I believe that MacTel, like many other diseases, is embedded into our relationships, and our life narratives and sense of self, in important ways. The disease changes our close personal and family relationships, and the quality of our relationships has a significant impact on the experience of the disease.
Are there specific environmental conditions that are visually challenging?
Bright days, dark conditions, and night vision. Gloomy days are a blessing!
Do you have any advice for someone newly diagnosed with MacTel?
Take charge of your health care, and the broader life story that you find yourself in. Seek out whatever online information is available. Connect with an expert from the nearest MacTel research site for diagnosis and observation/treatment. Create or join a support group of people who understand and who care. This will preferably include someone with vision problems, ideally with the same disease. Enjoy, and make the most of, the periods of stability in your vision.
Journal your experience. It is useful to look back over time and understand and be mindful of how you have changed, what the key challenges are in everyday life, how it impacts relationships—and how relationships impact the experience of the disease, which moments you handle well and not so well, and what you need to work on.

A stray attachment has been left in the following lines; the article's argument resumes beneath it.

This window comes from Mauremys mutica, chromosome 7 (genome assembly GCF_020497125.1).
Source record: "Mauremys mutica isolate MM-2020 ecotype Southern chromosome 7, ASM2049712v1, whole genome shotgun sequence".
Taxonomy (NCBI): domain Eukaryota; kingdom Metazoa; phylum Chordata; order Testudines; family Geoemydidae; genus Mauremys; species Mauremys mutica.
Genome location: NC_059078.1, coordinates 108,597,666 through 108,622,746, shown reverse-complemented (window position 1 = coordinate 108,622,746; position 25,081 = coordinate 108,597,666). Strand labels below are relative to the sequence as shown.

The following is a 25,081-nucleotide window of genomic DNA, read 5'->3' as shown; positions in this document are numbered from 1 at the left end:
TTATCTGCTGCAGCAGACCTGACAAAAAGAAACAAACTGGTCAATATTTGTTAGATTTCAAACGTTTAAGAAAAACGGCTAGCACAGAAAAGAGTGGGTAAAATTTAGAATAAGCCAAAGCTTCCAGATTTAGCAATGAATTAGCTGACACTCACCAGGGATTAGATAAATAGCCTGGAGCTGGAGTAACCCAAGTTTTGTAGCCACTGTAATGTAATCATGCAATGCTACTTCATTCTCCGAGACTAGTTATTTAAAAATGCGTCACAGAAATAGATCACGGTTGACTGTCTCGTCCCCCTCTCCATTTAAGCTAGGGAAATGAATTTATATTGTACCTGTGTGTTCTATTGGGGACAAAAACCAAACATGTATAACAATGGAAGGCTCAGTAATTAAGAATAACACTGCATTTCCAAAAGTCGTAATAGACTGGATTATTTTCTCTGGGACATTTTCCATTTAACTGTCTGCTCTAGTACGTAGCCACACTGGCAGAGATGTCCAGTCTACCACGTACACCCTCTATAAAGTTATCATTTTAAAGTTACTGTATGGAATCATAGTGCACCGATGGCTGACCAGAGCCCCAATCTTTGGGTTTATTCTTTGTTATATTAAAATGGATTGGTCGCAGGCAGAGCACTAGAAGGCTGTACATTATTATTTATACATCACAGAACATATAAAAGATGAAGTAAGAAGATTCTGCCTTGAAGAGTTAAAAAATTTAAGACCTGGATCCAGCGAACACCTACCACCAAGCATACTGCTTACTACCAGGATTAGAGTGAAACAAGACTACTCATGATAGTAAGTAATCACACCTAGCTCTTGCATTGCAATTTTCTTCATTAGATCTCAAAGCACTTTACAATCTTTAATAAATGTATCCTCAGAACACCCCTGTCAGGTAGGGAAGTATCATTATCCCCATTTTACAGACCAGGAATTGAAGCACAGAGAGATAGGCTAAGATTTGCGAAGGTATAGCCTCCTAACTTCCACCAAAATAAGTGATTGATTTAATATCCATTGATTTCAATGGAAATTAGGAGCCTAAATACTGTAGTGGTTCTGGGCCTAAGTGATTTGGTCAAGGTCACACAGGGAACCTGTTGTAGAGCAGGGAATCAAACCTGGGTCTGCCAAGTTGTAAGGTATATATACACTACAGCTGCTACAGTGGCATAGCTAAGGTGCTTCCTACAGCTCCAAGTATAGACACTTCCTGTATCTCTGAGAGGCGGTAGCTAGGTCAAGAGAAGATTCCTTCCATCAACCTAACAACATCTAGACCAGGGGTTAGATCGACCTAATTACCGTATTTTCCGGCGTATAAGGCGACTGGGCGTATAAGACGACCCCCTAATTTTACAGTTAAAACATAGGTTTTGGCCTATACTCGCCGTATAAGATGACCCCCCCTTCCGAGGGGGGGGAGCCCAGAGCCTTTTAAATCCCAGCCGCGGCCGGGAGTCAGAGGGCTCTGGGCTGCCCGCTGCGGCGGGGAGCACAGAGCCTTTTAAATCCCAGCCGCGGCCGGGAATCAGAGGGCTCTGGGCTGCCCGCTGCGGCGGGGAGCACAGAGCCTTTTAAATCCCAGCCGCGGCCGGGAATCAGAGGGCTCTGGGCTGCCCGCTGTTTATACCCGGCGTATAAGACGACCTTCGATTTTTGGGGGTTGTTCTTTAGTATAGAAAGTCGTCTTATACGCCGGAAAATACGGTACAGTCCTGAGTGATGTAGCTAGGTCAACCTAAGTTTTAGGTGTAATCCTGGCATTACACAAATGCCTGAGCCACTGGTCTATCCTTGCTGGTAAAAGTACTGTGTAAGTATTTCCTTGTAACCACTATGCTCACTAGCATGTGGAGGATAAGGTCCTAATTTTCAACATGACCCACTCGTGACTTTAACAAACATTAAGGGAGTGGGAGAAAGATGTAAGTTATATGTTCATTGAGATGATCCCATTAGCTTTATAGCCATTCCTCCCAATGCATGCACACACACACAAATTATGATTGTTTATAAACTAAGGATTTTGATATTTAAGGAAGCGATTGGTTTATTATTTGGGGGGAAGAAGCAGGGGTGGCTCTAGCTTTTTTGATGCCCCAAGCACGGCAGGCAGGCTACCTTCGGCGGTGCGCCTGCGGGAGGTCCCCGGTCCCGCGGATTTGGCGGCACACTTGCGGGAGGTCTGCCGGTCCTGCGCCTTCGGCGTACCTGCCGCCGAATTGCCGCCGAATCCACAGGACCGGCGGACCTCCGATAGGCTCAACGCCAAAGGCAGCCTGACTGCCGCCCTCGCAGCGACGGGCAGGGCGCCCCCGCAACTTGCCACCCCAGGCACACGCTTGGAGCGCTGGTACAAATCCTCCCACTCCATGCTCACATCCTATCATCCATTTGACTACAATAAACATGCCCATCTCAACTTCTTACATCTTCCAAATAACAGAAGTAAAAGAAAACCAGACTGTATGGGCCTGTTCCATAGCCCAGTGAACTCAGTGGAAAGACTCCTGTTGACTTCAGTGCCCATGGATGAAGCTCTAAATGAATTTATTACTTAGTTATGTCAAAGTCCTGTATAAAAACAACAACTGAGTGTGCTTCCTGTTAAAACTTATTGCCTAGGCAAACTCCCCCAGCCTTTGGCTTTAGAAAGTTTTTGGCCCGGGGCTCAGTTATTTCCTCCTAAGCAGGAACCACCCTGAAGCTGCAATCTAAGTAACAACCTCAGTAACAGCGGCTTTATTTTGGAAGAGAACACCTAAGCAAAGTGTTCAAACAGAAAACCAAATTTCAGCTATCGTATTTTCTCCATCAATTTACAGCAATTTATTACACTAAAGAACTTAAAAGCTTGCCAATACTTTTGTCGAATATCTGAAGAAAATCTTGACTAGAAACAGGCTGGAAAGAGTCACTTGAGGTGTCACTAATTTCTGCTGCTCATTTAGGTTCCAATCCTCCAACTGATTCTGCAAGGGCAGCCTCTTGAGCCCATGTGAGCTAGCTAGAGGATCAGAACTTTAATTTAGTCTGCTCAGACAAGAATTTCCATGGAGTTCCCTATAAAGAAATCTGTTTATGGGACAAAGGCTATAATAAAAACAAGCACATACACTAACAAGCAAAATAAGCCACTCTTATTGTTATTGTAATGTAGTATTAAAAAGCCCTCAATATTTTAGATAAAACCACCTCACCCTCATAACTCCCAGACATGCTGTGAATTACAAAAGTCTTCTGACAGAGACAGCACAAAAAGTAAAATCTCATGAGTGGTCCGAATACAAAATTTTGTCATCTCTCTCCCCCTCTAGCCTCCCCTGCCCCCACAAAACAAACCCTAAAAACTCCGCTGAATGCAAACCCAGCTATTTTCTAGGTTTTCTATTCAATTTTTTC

Focus on positive emotions and responses as much as possible, such as hopefulness and humor, rather than on negative ones such as fear, anger, frustration, blame, and disappointment. At the same time, allow yourself to be where you are in the experience, but push towards the positive as soon as possible. Make the most of the visual world through art, color, nature, or whatever you enjoy looking at. Be kind to yourself.